- Training can decrease your likelihood of an injury
- Most hikers abandon their hike due to injury, not gear choices
- Free workouts!
The number one reason hikers abandon the trail is injury!
Not only will training before hand strengthen your joints, ligaments, tendons and muscles, it will also improve your odds of completing your hike. Plus you’ll be able to enjoy the trail more because you’ll already be in shape!
Did you know that only about 50% of hikers surveyed say they trained before a thru hike? In reflection, hikers also state they wish they trained more before their hike.
The majority of injuries occur in the first 25% of the trail. It’s the increased stress on the body that it is NOT prepared to handle.
Training before you go improves your overall fitness which lowers the physical stress at the start of the hike, thereby decreasing your odds of an injury.
Prepare to Conquer
Very few hikers quit because they choose the wrong backpack, degree of sleeping bag or decide to go stoveless. I’ve actually never heard of any of these as reasons for abandoning a hike. Much time is given to logistics, gear choices and resupply points but very little consideration for training.
Hikers simply spend too much time planning for things that mean much less to the success of the hike, rather than the physical condition of the body that will make or break the hike. Hikers quit because they get injured, they aren’t mentally prepared, or they run out of money.
“I’ll just get in shape on the trail”
It’s not enough to say that you will get in shape on the trail. It’s a common misconception among hikers. You WILL get stronger and adapt, but it takes time. A short weekend hike 1-2 times a month isn’t going to prepare you for 20 mile days. Jogging a few miles each week isn’t quite the dose of training you need either.
Muscles take around 90 days to completely regenerate. Tendons and ligaments take 200-210 days (~7 months!) to regenerate and become stronger with the adaptive stress of training. That means you need to be consistent with training long before you plan to start your hike to build strong tendons (muscle to bone) and ligaments (bone to bone).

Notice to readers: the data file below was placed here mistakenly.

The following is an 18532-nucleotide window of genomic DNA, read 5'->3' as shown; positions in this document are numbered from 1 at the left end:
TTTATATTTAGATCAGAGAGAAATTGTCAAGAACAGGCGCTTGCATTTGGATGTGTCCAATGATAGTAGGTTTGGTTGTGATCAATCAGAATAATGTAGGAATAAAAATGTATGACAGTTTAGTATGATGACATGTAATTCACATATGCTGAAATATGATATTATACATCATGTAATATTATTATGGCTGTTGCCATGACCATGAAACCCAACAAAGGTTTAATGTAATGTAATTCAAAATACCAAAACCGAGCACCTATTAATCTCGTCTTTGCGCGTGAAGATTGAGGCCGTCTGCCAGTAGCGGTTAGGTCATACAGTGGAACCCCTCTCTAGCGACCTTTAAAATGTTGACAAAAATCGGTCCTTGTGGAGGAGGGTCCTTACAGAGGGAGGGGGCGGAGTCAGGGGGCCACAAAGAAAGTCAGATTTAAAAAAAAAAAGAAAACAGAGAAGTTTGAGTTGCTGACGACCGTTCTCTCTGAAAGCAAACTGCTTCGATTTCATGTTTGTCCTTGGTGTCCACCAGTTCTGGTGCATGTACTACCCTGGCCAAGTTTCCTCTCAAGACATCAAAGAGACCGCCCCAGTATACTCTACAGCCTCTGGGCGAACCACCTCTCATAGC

Download the free article on ways that you can improve your odds of being successful during your through hike!
Ideally, you would start to train months before your hike to allow some of this adaptation to work its magic. I find that a full body fitness approach is best and targeting areas like the shoulders, chest, and back along with a healthy dose of leg and core strength leaves you quite capable for tackling the trail.
To remove the barrier of not having access to a gym or having any equipment, I’ll focus on workouts you can easily perform at home. Look around and see what is available: stairs, a chair or bench, hills, wheelbarrow, rocks, jump rope, laundry soap jugs, milk jugs, buckets (fill them with rocks or sand), and a high school track are just some of the options.
You are only limited by your lack of creativity here. No excuses for no equipment, at the very least, you have a backpack and gear to put in it!
Some of these workouts originally appeared in this article, written for The Trek, which has since been shared over 1200 times!
These are easy, quick and very effective. Tabata has been proven to increase the body’s cardiovascular endurance and efficiency with high output activities, like hiking. This is otherwise known as VO2 max. For Tabata, you perform an exercise for 20 seconds, rest for 10 seconds and repeat that exercise 7 more rounds.
Complete as many repetitions of the exercise during each round as possible. After eight total rounds, rest 1 minute and then move on to the next exercise. Total workout time is 20 minutes with rest included.
Perform no more than 3 times a week, as these can be taxing! If you are new to exercise or high-intensity interval training, start with only 4 or 5 rounds for each exercise and work up to 8 slowly.
Here is one example of a Tabata workout for hiking:
Any exercise substitution works well here: rowing, pull-ups, sprints, sled pushes, jump rope, bike sprints, box jumps, kettlebell swings, or stair stepping to name a few. Another Tabata option might look like this:
- Step-ups (stair, bench, box, chair…)
- Jump Rope (no rope? Try jumping jacks)
- Russian Twist
With some gym equipment that is common like dumbbells, you could do the following Tabata variation:
- Renegade Rows
- Overhead Press
You can reach me firstname.lastname@example.org with any injury issues, past or present that you feel will impact your hike. Training questions are also welcome – I am happy to help!